Laptop Performance

With the different power and performance characteristics of a laptop (not to mention the battery!) we’re going to break out our laptop results from the rest of our desktop data.

If you have seen our OS Mobility Explored article, where we compared laptop usage across Windows and Linux, then you should have a pretty good idea of what you’re about to see. The following is a selection of the most relevant data from that article, using Gateway’s very similar Intel and AMD power laptops: the NV5807u and NV5214u respectively.

Starting with the NV52, our Athlon 64 X2 laptop, we see some immediate advantages for Windows 7. In terms of battery life it edges out Windows XP in all situations, and clearly surpasses Vista, particularly in DVD playback. As laptops have been one of Vista’s most troublesome areas, it’s here where Microsoft needed to see some real improvement, and they have delivered.

Meanwhile performance in our limited suite of benchmarks is largely tied. Vista wins in PCMark 05 only due to higher scores in the transparent windows test (something we suspect is a product of the WDDM 1.1 memory optimizations), XP takes 3DMark 03, and Win7 takes PCMark Vantage. Our tendency is to put more weight in to PCMark Vantage, since it’s quantifying the improved laptop performance that we’ve been experiencing, but aren’t necessarily seeing in other benchmarks.

Finally we have boot and hibernation times. Microsoft has been putting some effort in to bringing down the boot times of Vista, and it shows here, although XP is too tough to beat. Hibernation is a similar story – it’s easier to resume from hibernation when you have less stuff to load.

The NV52 paints what’s probably going to be the average picture for Windows 7 on laptops. It’s as fast (if not faster) than XP and can pull off a slightly better battery life, but it’s not going to be able to beat XP in booting/hibernating.

Next we have the NV58, our Intel C2D laptop.

With battery life, we see some things similar to the AMD based NV52, and some things are different. Vista is still a loser, but Win7 doesn’t manage to build any kind of lead over XP in DVD playback, letting XP take it by a small margin. Battery life in our internet testing does go to Win7 however, once again with a small margin.

As for performance, we largely have the same results as with the NV52. Win7 wins PCMark Vantage, the test we care the most about, and pulls near-even elsewhere. 3DMark Vantage is an outlier this time, but this seems to be related to the Intel integrated graphics in this laptop.

Finally boot and hibernation times are similar to what we saw with the NV52. XP is still faster to boot and faster to return from hibernation, the benefit of an older, lighter-weight operating system. Win7 does handily beat Vista in all cases, however.

Gaming: DX10 Upgrade or Clean Install?


View All Comments

  • solipsism - Monday, October 26, 2009 - link

    Nice review!

    Anand Effect
    — For every mention of Apple and their products the number of people who complain in the comments about Apple, their products and AnandTech’s occasional focus on said products doubles exponentially.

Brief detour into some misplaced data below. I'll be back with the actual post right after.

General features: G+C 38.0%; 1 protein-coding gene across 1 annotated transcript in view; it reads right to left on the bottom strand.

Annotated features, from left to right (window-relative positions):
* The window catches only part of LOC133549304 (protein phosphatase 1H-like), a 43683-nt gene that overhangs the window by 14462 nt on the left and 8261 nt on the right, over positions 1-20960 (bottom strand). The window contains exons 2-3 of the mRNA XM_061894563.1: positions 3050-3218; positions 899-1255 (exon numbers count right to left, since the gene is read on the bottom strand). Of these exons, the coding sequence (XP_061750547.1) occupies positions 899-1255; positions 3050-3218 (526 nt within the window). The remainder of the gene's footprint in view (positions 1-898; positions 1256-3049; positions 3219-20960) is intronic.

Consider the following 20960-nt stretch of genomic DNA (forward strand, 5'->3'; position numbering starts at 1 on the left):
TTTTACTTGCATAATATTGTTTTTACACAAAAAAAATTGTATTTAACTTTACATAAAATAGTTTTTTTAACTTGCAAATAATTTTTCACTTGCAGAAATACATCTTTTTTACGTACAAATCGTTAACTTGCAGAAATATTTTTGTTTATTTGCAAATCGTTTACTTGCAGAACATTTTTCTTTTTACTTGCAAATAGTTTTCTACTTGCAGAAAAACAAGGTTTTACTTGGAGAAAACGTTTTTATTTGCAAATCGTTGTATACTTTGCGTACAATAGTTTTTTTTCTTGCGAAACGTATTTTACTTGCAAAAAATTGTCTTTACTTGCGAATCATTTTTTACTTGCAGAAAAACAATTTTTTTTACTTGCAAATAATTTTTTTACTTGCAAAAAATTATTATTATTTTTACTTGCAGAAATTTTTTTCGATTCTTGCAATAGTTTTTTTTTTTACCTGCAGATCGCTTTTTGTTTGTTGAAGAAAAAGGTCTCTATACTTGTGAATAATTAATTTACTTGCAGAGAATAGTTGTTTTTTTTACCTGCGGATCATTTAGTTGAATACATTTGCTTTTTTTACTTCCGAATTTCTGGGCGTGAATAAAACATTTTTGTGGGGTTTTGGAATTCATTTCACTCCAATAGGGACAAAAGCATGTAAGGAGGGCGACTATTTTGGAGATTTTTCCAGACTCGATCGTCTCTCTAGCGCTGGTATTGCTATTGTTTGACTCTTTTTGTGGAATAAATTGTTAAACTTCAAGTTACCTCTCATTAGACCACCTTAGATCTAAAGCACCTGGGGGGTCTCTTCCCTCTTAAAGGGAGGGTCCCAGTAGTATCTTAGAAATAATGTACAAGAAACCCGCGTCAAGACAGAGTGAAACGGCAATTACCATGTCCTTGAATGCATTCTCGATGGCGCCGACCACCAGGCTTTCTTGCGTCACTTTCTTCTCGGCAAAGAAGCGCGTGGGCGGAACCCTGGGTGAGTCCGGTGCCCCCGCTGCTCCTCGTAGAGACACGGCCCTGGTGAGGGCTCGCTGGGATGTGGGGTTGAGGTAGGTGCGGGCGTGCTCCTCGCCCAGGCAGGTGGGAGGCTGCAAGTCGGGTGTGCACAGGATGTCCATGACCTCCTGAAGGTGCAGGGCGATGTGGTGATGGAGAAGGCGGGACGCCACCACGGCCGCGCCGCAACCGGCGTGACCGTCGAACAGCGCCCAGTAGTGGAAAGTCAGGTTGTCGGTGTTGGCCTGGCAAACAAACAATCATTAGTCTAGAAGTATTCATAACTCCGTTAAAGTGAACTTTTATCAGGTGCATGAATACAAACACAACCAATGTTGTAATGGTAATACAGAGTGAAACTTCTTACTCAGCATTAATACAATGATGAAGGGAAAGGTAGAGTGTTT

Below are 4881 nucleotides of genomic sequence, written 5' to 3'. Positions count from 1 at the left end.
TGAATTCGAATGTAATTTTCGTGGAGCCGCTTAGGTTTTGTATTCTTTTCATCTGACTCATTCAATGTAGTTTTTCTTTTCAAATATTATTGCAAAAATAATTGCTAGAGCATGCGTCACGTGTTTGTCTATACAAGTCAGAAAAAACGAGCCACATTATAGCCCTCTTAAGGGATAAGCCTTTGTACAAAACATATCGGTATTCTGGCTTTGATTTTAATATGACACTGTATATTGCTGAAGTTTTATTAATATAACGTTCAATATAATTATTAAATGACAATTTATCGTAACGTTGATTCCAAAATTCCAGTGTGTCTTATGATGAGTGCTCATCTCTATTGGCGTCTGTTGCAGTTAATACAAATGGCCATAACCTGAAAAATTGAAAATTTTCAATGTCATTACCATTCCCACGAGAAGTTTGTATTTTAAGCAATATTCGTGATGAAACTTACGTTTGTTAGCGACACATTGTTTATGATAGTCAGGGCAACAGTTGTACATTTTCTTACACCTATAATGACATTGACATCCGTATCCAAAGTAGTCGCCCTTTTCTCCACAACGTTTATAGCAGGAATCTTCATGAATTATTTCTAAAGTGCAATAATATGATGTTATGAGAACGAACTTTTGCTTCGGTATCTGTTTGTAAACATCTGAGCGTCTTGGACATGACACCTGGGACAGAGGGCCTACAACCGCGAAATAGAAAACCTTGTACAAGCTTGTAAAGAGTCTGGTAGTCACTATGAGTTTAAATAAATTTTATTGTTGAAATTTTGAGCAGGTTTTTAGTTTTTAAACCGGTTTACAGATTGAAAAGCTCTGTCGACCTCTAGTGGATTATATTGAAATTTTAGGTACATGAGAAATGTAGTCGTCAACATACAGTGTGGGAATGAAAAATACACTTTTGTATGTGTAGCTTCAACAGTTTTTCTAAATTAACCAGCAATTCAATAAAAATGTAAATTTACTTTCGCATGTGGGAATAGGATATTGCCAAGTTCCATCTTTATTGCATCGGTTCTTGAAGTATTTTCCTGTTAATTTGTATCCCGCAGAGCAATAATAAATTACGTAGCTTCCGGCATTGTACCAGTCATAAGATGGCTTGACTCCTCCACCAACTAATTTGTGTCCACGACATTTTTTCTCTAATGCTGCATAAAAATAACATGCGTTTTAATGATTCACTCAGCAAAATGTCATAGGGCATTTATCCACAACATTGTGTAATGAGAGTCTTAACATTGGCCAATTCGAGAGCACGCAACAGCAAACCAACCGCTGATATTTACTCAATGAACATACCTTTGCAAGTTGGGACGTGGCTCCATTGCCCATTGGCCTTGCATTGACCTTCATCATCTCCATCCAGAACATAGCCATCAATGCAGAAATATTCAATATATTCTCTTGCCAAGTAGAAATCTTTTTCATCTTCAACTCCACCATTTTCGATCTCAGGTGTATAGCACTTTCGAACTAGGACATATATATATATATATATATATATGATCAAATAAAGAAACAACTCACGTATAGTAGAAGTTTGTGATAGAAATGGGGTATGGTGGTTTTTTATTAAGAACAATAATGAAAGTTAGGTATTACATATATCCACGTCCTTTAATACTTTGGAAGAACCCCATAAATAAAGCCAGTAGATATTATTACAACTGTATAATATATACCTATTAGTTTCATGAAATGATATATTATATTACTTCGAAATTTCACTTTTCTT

• Taft12 - Monday, October 26, 2009 - link

    Not a bad theory, but the "doubles exponentially" part needs some peer review from mathematicians in the crowd (when they stop laughing) Reply
  • Toadster - Monday, October 26, 2009 - link

    I was very impressed with my upgrade - 65 minutes from start to end!

  • Spivonious - Monday, October 26, 2009 - link

    Not bad, but clean install took under 25 minutes on my E6600 machine. Reply
  • Griswold - Tuesday, October 27, 2009 - link

    The magic word is migration. A clean install with nothing else is certainly fast. The installation didnt even take 25 minutes here. The hours to make everything the way I needed it to be afterwards without upgrading from vista, thats what counts. :) Reply
  • mcnabney - Monday, October 26, 2009 - link

    4.5 hours for an upgrade on a fast hard disk that held ~300GB of apps and data.
    Butchered the drivers. Made a complete mess of the codecs. I would recomend the clean install since you will likely spend less time re-installing Apps than repairing the damage.
  • 9nails - Saturday, November 07, 2009 - link

    I wanted to upgrade from Vista 64-Bit Ultimate to Win 7 Ultimate, but it turns out that MS was handing out 32-bit versions. So no upgrade path from 64 to 32 bit. I did a clean install instead.

    So far, my only complaint is about the provided wall paper selection. I couldn't find anything that I truly liked. Other than that, Windows 7 is awesome! Solid, fast, and full of good stuff.
  • bearnet2001 - Monday, October 26, 2009 - link

    Well I'm still on XP 64, not sure if I'll upgrade. Next build I suppose, but I'm not paying out $200 or so just to upgrade a comp with an already fine OS. Reply
  • IdBuRnS - Saturday, October 31, 2009 - link

    Why do you need a $200 version? don't. Reply
  • just4U - Monday, October 26, 2009 - link

    I just don't understand why holdouts on XP like to argue how good it is in comparison to Vista... which it obviously is NOT. It seems they fail to realize that ALL OF US used it for a very long time (as operating systems go) So it's not like we don't have some basis of comparison to go on here.

    That being said, people upgrade when they either have to or want to. I am fine with that. If your still finding XP useful then shoot who am I to argue.

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